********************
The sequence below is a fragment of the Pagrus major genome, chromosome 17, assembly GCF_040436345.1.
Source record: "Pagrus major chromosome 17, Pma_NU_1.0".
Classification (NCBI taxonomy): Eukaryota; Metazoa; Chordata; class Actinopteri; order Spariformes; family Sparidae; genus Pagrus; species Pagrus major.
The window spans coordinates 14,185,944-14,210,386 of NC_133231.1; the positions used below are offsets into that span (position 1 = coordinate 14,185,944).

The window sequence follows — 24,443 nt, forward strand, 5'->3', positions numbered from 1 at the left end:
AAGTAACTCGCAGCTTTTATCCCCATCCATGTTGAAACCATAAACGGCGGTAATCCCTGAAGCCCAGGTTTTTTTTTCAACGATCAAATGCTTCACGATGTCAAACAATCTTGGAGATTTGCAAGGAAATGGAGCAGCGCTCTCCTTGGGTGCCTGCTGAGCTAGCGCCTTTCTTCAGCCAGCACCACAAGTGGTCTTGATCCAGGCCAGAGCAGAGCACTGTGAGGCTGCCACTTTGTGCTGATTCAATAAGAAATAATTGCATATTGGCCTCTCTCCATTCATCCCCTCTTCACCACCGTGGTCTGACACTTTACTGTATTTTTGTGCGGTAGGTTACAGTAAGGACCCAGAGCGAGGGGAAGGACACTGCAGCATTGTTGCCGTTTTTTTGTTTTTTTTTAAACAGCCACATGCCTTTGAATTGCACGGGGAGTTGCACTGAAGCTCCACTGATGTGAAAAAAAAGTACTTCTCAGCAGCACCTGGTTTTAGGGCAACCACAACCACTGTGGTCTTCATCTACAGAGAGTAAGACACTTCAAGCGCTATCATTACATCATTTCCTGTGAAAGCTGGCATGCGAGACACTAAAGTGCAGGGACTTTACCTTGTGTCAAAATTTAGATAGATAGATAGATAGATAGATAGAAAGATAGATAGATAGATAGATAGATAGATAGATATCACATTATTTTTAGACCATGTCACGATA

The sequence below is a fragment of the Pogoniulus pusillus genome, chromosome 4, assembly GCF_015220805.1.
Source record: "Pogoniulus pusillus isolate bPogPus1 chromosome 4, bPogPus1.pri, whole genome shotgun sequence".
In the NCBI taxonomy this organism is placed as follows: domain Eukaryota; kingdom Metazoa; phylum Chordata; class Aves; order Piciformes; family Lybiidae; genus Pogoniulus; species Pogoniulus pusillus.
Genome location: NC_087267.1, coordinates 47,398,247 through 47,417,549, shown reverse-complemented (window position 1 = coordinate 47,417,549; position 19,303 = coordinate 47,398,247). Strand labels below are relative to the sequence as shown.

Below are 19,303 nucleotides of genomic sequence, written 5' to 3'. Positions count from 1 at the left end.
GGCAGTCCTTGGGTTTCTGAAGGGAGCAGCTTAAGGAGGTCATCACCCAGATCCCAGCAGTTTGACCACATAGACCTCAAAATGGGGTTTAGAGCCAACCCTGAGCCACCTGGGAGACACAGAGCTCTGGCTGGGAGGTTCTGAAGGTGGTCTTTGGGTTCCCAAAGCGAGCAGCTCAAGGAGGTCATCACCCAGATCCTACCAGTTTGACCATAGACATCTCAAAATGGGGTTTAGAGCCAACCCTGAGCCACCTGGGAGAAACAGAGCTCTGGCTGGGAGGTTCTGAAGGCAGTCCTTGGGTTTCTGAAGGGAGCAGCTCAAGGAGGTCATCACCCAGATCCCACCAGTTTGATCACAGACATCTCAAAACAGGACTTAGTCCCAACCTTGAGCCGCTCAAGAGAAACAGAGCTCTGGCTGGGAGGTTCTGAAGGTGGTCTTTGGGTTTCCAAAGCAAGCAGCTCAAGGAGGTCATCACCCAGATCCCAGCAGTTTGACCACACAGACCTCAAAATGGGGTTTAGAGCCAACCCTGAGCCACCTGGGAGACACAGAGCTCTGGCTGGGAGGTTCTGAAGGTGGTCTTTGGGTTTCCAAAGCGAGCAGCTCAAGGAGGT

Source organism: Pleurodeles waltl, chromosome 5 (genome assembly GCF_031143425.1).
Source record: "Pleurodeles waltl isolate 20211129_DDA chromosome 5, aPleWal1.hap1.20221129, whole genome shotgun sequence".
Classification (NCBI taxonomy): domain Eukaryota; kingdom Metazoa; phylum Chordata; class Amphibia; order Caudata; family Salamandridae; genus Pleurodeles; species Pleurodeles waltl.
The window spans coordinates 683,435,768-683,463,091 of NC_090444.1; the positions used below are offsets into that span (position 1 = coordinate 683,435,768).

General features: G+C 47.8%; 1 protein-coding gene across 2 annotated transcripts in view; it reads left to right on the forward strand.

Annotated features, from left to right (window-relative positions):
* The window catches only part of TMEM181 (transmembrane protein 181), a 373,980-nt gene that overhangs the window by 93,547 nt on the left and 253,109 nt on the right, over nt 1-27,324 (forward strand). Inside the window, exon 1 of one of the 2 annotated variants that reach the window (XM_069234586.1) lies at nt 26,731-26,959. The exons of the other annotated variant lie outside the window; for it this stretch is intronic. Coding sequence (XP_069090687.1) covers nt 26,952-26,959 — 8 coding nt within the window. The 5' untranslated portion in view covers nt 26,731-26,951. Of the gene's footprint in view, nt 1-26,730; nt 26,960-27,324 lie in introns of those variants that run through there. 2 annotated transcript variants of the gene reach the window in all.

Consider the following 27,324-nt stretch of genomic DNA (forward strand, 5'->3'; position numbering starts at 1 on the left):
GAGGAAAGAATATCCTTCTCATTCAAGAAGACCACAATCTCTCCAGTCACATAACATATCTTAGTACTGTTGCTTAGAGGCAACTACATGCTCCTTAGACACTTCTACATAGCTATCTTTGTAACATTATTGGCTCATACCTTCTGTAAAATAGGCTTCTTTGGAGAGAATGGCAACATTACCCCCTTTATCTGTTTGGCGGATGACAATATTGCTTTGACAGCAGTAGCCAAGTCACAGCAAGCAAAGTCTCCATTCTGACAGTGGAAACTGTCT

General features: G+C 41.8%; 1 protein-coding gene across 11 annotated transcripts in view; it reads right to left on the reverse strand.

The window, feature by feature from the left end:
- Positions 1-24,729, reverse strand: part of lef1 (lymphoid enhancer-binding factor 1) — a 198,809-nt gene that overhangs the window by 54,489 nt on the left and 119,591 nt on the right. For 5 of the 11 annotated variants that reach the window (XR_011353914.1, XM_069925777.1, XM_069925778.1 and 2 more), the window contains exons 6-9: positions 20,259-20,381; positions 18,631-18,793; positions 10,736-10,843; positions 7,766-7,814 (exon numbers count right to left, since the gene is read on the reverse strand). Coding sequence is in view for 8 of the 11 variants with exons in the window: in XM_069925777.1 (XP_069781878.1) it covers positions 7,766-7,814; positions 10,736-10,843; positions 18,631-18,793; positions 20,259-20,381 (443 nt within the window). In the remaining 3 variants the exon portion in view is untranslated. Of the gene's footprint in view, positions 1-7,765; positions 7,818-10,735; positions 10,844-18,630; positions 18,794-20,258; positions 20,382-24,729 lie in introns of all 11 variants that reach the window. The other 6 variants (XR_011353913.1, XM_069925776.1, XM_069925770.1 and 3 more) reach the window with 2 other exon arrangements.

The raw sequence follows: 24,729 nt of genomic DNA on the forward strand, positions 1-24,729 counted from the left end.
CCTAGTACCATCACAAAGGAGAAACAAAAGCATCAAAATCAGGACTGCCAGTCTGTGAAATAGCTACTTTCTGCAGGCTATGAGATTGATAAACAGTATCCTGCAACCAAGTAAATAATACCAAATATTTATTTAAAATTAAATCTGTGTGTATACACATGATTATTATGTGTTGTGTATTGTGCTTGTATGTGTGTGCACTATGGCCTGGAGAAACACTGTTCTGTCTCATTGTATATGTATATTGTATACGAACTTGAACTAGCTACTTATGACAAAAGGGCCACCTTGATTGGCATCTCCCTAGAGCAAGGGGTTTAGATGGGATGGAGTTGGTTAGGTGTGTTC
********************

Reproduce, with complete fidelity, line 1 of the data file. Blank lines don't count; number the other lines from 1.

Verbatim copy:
The sequence below is a fragment of the Pagrus major genome, chromosome 17, assembly GCF_040436345.1.